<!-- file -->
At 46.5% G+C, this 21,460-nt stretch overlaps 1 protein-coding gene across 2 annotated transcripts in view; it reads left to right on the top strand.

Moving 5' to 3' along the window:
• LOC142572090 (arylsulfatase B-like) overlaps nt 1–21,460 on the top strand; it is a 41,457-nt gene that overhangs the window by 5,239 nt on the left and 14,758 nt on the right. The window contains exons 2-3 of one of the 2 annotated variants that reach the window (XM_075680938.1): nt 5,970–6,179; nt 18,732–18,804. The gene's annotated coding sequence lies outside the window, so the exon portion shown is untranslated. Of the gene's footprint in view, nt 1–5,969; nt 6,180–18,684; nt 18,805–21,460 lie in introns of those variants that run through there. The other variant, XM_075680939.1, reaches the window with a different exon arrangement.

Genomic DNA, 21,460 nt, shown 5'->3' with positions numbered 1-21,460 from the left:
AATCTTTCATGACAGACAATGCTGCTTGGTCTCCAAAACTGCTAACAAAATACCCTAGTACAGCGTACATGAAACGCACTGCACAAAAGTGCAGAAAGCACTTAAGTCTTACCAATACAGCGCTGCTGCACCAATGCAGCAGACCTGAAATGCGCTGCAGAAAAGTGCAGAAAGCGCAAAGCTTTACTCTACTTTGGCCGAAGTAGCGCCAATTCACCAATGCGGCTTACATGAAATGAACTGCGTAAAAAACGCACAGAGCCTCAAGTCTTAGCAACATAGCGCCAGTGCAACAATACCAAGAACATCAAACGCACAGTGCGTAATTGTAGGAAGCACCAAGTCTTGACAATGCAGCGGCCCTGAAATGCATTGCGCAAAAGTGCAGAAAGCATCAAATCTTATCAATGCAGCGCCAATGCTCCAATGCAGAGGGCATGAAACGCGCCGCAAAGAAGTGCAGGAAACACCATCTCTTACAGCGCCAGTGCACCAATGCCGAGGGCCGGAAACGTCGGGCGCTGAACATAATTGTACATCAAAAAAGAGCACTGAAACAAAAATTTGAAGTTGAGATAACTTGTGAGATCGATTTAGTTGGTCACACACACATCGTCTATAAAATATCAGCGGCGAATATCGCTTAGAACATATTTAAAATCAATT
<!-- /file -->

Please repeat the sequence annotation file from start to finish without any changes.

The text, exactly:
At 46.5% G+C, this 21,460-nt stretch overlaps 1 protein-coding gene across 2 annotated transcripts in view; it reads left to right on the top strand.

Moving 5' to 3' along the window:
• LOC142572090 (arylsulfatase B-like) overlaps nt 1–21,460 on the top strand; it is a 41,457-nt gene that overhangs the window by 5,239 nt on the left and 14,758 nt on the right. The window contains exons 2-3 of one of the 2 annotated variants that reach the window (XM_075680938.1): nt 5,970–6,179; nt 18,732–18,804. The gene's annotated coding sequence lies outside the window, so the exon portion shown is untranslated. Of the gene's footprint in view, nt 1–5,969; nt 6,180–18,684; nt 18,805–21,460 lie in introns of those variants that run through there. The other variant, XM_075680939.1, reaches the window with a different exon arrangement.

Genomic DNA, 21,460 nt, shown 5'->3' with positions numbered 1-21,460 from the left:
AATCTTTCATGACAGACAATGCTGCTTGGTCTCCAAAACTGCTAACAAAATACCCTAGTACAGCGTACATGAAACGCACTGCACAAAAGTGCAGAAAGCACTTAAGTCTTACCAATACAGCGCTGCTGCACCAATGCAGCAGACCTGAAATGCGCTGCAGAAAAGTGCAGAAAGCGCAAAGCTTTACTCTACTTTGGCCGAAGTAGCGCCAATTCACCAATGCGGCTTACATGAAATGAACTGCGTAAAAAACGCACAGAGCCTCAAGTCTTAGCAACATAGCGCCAGTGCAACAATACCAAGAACATCAAACGCACAGTGCGTAATTGTAGGAAGCACCAAGTCTTGACAATGCAGCGGCCCTGAAATGCATTGCGCAAAAGTGCAGAAAGCATCAAATCTTATCAATGCAGCGCCAATGCTCCAATGCAGAGGGCATGAAACGCGCCGCAAAGAAGTGCAGGAAACACCATCTCTTACAGCGCCAGTGCACCAATGCCGAGGGCCGGAAACGTCGGGCGCTGAACATAATTGTACATCAAAAAAGAGCACTGAAACAAAAATTTGAAGTTGAGATAACTTGTGAGATCGATTTAGTTGGTCACACACACATCGTCTATAAAATATCAGCGGCGAATATCGCTTAGAACATATTTAAAATCAATT